Soweto was interesting. It started as a township for Blacks drawn to Johannesburg to work on the gold mines. (Soweto is an abbreviation for South Western Townships.) Black and White were kept separate, even before the official policy of apartheid. Though the area’s origins are poor, and many poor people still live there, especially in the “informal settlements” (which most people know as shantytowns or squatter camps). Now, though, there are homes with Mercedes and Lexus cars in the drives. Brian told us that Soweto has more millionaires than any other South African city.

As a result, driving through the townships — both in Johannesburg and later in Cape Town — was an adventure in contrasts. The rich and the poor live side by side.

Shantytown in Soweto
A typical shantytown in Soweto. Click to enlarge image.

In the afternoon, we returned to the hotel. I swam while Kris rested. In the evening, we had a big welcome dinner, where we sat next to Jerry and Suzanne. Jerry is a former airline pilot, and Suzanne is a former flight attendant. During the late 1990s, they lived for three years in London, followed by a year in Paris. They loved it. The four of us talked about books, photography, travel, and more.

Note: On our tour of Italy, many of our companions were older (meaning retired). We were the youngest. On our river cruise in France, all of the people were older. We were the youngest. And on this tour of Africa, again our companions were older. We weren’t the youngest — Ruby is thirteen years old — but we were nearly so.


A short (2:07) video of our first day in Africa. As the trip progressed, I took more (and better) video.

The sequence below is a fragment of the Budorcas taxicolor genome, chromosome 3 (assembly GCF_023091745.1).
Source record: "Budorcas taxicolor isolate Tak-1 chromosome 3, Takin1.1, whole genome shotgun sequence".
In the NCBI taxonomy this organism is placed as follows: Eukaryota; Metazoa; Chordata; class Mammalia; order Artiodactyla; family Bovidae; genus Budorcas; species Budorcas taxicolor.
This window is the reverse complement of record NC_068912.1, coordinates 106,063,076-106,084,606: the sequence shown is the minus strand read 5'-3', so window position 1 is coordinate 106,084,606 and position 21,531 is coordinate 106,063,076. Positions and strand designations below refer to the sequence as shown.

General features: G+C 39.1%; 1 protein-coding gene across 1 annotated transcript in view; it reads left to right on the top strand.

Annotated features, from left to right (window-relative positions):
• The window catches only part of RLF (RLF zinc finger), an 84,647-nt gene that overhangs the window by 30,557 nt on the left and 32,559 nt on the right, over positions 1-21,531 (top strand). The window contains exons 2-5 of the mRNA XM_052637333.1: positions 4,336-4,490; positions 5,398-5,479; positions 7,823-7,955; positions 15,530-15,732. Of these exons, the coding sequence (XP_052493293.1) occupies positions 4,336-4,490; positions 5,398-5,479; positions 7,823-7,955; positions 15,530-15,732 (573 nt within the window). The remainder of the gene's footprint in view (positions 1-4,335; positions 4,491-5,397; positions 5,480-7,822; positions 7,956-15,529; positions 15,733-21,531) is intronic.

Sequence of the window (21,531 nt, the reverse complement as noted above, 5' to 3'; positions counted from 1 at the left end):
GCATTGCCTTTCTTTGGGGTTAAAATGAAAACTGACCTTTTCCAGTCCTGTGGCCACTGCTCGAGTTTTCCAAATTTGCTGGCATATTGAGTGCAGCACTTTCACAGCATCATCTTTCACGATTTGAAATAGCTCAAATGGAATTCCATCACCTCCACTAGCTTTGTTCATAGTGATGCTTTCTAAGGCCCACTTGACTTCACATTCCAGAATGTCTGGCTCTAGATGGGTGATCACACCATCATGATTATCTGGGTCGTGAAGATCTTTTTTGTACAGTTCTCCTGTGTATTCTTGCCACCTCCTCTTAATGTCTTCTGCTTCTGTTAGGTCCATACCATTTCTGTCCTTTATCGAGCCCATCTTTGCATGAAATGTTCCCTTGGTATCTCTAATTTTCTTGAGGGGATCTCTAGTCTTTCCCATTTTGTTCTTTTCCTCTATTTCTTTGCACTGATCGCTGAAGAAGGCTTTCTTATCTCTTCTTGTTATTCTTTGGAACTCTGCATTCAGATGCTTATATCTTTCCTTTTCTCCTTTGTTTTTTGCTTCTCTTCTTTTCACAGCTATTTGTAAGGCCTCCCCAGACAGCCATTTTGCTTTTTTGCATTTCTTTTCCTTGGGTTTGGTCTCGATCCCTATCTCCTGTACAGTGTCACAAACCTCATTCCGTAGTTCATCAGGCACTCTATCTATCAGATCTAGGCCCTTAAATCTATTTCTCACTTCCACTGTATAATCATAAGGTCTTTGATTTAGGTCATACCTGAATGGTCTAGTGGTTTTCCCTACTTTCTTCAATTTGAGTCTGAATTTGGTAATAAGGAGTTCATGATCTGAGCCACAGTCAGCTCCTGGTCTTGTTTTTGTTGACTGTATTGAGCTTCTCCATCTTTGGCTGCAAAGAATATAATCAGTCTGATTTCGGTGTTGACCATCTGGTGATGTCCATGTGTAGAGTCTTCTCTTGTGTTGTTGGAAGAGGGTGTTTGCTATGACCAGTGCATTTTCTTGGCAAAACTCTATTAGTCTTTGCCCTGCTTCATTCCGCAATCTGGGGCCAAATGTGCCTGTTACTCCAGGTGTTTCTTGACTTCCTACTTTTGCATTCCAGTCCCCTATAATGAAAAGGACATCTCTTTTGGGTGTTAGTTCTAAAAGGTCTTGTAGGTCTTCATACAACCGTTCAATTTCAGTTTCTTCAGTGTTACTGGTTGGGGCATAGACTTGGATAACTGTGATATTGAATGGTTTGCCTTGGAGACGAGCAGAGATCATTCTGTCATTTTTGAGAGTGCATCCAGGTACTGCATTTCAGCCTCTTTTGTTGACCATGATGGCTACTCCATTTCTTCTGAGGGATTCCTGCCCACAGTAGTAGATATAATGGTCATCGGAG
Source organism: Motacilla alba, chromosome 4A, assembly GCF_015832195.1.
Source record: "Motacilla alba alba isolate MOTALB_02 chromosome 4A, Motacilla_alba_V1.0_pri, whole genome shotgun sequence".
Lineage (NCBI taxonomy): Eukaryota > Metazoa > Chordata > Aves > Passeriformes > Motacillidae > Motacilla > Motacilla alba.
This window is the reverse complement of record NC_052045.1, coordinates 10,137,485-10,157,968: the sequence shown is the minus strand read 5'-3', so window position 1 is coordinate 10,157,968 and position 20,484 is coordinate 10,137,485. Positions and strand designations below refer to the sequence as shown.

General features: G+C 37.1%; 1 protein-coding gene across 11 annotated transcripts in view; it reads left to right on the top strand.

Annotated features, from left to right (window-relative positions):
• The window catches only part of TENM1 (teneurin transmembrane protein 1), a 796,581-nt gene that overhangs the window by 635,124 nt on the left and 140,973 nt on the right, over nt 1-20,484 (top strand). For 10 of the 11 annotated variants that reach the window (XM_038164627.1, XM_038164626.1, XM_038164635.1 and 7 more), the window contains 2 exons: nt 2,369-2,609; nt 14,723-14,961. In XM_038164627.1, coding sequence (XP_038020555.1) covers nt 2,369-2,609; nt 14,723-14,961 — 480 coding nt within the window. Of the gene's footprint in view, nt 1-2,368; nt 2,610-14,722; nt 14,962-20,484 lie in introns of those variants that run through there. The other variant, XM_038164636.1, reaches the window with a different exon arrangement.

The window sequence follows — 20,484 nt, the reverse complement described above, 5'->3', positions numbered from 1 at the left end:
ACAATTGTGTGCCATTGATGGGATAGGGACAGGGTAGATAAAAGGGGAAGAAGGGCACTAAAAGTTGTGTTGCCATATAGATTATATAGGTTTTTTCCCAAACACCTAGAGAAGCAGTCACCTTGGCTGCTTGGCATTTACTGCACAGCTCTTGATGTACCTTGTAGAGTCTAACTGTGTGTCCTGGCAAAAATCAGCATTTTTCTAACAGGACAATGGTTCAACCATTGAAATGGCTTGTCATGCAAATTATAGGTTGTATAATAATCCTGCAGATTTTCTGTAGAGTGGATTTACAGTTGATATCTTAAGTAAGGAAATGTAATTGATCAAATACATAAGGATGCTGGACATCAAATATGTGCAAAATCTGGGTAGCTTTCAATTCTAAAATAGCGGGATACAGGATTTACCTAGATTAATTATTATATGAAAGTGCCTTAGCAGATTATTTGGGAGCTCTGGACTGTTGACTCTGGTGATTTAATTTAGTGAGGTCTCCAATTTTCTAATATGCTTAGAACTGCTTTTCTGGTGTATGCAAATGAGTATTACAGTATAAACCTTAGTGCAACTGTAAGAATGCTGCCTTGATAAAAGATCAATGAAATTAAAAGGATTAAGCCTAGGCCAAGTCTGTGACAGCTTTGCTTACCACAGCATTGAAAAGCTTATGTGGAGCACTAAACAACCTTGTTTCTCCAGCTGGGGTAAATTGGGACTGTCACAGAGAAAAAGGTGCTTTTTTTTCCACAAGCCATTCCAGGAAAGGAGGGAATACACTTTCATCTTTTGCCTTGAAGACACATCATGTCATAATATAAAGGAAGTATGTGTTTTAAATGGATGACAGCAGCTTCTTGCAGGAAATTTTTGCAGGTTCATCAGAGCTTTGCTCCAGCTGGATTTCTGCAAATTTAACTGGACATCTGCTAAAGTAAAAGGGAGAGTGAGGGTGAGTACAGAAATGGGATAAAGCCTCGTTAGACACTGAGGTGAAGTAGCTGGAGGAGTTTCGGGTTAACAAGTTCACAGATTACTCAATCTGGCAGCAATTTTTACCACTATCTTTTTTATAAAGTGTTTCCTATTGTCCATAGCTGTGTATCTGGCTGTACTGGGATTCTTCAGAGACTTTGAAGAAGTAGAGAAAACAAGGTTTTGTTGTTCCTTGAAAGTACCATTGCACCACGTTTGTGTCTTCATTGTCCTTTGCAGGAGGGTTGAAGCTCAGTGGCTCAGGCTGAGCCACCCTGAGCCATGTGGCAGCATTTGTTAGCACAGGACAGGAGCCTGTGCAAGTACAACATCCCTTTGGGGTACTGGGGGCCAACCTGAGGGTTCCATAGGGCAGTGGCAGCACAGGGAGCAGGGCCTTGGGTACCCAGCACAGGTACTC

After a long first day in Africa, Kris and I hit the sack, ready to rise early to board a plane to Zimbabwe.

Note: One commenter on my last post complained that I was using the term Africa to refer just to one country (or a handful of countries). “It’s downright weird and part of the legacy of racism and America’s views about Africa,” she wrote. I disagreed in a reply to that comment, and after spending three weeks in Africa, I disagree even more. The people in Africa — in all five countries we visited — also use the general “Africa” all the time, even when they mean just one or two countries. “Welcome to Africa”, “In our African culture…”, “In Africa, we…” and so on.

Laundry in our hotel room
Because we pack light, Kris and I do laundry in our hotel room

1 Kris February 28, 2011 at 15:52

Being in the Kaizer Chiefs bus was a blast. People would see it and point and stare, then peer inside curiously to see forty old white people instead of their favorite athletes. But as soon as I learned to flash them the “V”-sign, I loved seeing the joy on their faces as they responded in kind, laughing along with me as though we were sharing a fabulous joke.

I think South Africa has made great strides in the twenty years since apartheid ended. In fact, although great discrepancies remain, they appear to be further along a productive path than many parts of our own race-conflicted country. Everywhere I heard people of all skin colors stress forgiveness and reconciliation rather than resentment, while at the same time acknowledging the injustices that the nation was built upon. They have had great leaders in the struggle for civil rights.